The Financial Services Institute Inc. last Tuesday unveiled a website and social network intended to improve its own policy advocacy efforts and collaboration among its independent-broker-dealer and financial adviser members.
“We nuked our website and built a new one,” FSI spokesman Chris Paulitz told reporters at the FSI Financial Advisor Summit in Washington. “We are now trying to tell our story through our website.”
The goal for the organization, which has 35,000 members, is to make its lobbying efforts on the federal and local level more accessible and to help its affiliates participate.
For instance, the site provides information on some 350 state bills that the FSI is following, including 70 social-media measures.
“We're delivering the tools necessary to create citizen advocates,” FSI chief executive Dale Brown told the conference audience of about 400. The organization has hired full-time lobbyists in Texas, Florida, New York and California, as well as Washington.
“Advocacy is the No. 1 benefit we give at FSI,” Mr. Paulitz said. “We're not just on the defensive. We're going on the offensive.”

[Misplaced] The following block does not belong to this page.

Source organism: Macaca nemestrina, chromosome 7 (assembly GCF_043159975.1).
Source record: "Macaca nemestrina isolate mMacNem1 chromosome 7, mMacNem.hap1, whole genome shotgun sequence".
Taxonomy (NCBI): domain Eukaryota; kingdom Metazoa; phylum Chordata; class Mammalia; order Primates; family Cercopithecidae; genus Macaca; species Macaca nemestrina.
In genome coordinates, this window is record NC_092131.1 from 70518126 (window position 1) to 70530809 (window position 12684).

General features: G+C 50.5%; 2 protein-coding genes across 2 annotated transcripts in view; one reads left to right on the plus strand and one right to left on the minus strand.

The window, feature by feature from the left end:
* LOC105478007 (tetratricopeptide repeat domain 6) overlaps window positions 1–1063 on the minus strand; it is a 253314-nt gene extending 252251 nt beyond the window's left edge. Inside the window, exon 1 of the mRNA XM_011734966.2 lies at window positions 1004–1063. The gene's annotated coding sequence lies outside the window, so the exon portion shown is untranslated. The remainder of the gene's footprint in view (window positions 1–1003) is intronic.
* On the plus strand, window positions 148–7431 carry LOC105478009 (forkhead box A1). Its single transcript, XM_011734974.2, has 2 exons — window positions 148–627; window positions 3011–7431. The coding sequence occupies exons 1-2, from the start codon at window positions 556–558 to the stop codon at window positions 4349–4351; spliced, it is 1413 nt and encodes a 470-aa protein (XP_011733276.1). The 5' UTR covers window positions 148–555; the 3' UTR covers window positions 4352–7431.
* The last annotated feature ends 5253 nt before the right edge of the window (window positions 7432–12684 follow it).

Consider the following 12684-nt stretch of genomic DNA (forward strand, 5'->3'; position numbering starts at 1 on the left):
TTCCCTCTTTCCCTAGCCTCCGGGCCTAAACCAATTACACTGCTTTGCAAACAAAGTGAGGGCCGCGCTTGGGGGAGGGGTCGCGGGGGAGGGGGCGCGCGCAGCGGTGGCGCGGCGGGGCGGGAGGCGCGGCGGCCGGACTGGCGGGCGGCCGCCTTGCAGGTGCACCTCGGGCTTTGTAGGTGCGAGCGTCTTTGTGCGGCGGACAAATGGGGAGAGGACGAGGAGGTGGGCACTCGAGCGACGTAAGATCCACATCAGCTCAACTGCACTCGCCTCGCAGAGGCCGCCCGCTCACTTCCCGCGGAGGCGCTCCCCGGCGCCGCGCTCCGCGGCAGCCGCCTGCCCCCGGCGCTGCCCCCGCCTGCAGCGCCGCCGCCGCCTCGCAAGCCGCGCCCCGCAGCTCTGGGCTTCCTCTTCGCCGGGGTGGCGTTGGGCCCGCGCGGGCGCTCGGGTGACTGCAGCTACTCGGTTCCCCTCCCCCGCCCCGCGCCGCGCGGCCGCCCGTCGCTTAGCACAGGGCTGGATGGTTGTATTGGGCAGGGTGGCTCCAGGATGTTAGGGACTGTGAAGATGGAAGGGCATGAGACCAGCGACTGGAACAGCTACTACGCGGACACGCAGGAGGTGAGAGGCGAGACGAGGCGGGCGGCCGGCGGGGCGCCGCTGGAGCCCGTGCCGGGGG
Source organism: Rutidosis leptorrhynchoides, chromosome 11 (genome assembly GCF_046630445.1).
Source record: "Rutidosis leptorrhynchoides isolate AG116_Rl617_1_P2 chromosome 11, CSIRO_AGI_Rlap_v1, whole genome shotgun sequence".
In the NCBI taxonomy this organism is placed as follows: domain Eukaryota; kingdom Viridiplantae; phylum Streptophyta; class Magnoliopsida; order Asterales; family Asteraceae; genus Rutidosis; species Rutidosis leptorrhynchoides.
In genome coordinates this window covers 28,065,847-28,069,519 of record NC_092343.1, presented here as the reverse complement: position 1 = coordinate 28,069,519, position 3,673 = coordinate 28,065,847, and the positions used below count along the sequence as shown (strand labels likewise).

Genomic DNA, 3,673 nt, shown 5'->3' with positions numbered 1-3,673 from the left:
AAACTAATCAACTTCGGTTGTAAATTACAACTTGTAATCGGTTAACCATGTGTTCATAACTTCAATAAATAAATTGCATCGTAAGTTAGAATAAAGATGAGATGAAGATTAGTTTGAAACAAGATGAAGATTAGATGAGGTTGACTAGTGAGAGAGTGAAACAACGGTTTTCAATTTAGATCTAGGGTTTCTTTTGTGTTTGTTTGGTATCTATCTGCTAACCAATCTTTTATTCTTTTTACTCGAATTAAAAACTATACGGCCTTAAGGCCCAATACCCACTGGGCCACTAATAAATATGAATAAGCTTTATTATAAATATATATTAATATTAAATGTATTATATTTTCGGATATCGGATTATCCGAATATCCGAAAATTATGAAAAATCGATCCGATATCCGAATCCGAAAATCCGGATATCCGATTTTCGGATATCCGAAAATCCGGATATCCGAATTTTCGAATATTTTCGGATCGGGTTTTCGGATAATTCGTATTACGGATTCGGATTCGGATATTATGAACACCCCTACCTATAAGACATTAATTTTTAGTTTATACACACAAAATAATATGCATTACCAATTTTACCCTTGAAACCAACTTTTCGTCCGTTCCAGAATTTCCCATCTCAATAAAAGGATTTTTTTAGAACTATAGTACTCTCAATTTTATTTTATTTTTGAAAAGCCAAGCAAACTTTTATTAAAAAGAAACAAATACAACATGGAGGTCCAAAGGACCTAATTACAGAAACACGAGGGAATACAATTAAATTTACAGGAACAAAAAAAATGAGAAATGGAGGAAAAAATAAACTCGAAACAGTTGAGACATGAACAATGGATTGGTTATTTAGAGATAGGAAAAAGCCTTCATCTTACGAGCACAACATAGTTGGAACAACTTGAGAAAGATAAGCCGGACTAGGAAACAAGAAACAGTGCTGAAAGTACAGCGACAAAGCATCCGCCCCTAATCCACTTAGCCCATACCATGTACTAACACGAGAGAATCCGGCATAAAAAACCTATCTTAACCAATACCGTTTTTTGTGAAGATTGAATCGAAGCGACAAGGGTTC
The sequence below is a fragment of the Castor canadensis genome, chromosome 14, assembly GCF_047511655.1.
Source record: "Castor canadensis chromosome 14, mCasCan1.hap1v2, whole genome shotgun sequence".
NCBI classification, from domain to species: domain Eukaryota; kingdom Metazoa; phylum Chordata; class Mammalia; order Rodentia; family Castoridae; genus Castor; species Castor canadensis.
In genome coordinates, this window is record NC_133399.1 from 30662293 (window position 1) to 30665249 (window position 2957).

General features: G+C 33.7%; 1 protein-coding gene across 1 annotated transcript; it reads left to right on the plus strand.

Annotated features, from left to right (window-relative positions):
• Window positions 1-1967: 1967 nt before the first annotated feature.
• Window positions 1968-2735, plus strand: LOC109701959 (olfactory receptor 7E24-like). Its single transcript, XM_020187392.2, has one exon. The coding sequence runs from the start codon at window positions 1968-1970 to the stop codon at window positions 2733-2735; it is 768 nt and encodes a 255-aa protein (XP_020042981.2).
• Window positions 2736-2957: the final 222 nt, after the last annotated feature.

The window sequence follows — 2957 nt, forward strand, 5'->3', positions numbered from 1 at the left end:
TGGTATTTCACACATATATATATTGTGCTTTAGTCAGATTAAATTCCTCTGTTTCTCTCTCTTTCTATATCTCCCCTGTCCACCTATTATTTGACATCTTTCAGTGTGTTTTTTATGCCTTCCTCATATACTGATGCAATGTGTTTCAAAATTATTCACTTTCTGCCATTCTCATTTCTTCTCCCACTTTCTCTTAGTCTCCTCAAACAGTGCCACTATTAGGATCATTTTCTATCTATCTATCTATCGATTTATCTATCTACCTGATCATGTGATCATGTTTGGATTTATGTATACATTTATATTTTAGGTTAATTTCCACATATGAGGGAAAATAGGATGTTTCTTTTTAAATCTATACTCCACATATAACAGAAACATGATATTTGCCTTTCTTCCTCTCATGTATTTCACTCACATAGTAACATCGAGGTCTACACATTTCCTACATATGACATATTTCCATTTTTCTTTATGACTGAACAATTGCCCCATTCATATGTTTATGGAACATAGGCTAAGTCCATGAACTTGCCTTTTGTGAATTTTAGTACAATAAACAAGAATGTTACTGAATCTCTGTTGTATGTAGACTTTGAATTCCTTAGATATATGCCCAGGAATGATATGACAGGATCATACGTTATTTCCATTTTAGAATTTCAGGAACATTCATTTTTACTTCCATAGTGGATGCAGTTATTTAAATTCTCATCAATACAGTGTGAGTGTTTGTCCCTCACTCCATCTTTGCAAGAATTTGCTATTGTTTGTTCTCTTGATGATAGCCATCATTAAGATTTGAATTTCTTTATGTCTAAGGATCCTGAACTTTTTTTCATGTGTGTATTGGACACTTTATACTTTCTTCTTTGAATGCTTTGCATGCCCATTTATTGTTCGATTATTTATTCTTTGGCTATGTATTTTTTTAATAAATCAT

The social network, FSI Social, is designed to give the FSI's firm executives and financial adviser members a virtual platform in which to collaborate and share best practices.
Mr. Brown promised that it will be a “safe” place for FSI members to network.
“FSI Social is a no-recruiting zone,” he said.
VALUE OF INDEPENDENCE
The FSI also unveiled two tools to help its members build their businesses — a one-minute video and a one-page infographic that tout the value of independence to clients and prospective clients. Both have been reviewed by the Financial Industry Regulatory Authority Inc. and talk about compliance issues.
Within the next month, the FSI will unveil what it calls an “all-in-one app” for smartphones that will provide access to its website, conferences and advocacy initiatives. For instance, it will include “push text” capability that allows members to send messages to lawmakers, according to Mr. Paulitz.
He declined to reveal how much the organization has spent on its website overhaul and virtual tools, but said that nearly its entire $7.2 million budget is dedicated to advocacy.
“That's the lens we look through for everything,” Mr. Paulitz said.